In his recent Shetland News opinion column (Latest reforms part of a long journey; SN, 13/05/16), my friend and colleague Keith Massey says he wants “fairer and more comprehensive representation of the people of Shetland” on the charitable trust. This is a laudable aim.
However, if councillors should not be trustees any more (and they shouldn’t, because the council is a beneficiary of the trust) then the only method I know of achieving “representation” is by the public having a direct vote for the majority of trusteeships. Anything else is surely either co-option or consultation.
Don’t tell me we could have voluntary organisations making up the “democratic deficit”, because most of them also benefit, directly or indirectly, from trust funding. That won’t work.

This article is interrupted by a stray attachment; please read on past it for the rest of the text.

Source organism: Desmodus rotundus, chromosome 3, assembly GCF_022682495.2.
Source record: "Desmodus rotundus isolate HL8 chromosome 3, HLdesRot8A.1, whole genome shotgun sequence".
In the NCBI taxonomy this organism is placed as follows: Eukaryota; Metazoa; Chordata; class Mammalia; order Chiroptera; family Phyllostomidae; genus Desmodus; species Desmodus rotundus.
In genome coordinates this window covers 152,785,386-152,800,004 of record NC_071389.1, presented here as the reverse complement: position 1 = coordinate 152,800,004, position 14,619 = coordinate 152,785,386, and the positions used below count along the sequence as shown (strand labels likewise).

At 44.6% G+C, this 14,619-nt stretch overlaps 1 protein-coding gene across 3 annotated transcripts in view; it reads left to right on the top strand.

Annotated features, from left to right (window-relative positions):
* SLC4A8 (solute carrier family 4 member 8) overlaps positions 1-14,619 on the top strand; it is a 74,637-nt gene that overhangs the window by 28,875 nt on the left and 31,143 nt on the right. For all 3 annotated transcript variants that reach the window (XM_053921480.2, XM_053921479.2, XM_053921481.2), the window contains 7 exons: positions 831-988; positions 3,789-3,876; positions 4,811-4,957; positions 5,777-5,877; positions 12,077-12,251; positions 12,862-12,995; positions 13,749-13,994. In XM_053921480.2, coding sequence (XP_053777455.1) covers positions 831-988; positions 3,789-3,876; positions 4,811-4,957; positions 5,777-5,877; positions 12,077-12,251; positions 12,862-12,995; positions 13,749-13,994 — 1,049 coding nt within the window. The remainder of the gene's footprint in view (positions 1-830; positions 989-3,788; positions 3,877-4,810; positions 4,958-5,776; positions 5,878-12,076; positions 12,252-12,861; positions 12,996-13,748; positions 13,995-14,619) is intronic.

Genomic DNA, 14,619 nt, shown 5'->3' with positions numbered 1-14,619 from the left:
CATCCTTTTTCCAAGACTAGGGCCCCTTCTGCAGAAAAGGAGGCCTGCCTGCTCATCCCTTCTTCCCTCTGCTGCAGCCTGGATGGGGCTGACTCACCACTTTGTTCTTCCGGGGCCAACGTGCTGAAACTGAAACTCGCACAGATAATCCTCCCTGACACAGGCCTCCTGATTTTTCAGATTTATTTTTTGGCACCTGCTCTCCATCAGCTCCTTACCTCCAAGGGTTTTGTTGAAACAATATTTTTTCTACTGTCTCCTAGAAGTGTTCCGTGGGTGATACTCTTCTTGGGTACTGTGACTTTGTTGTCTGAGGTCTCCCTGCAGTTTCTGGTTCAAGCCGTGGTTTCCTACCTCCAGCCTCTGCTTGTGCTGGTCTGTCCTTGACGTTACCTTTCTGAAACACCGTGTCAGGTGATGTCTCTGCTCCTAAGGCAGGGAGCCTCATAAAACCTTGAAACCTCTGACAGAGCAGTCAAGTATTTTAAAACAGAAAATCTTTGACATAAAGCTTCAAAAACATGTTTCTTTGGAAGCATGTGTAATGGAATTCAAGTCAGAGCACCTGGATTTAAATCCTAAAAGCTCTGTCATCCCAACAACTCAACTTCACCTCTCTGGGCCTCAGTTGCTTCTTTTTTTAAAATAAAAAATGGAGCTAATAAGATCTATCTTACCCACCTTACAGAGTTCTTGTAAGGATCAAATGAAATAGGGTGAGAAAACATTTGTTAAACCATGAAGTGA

The bizarre thing is that, by writing this letter, I risk being thrown off the trust for breaching corporate confidentiality.
There are some amongst us who find abhorrent the idea of trustees publicly debating issues in the media. They think it “brings the trust into disrepute”. On the contrary, the current debate is necessary and beneficial for the Shetland people’s trust.
Unlike some people, I have a mandate to do this. In 2012 I was re-elected as a councillor on a manifesto to “campaign for a directly elected, democratic majority on the Shetland Charitable Trust”.
So I intend to continue making public comment on the future of the trust and I defy anyone who tries to stop me.
Councillor Jonathan Wills
Lerwick South ward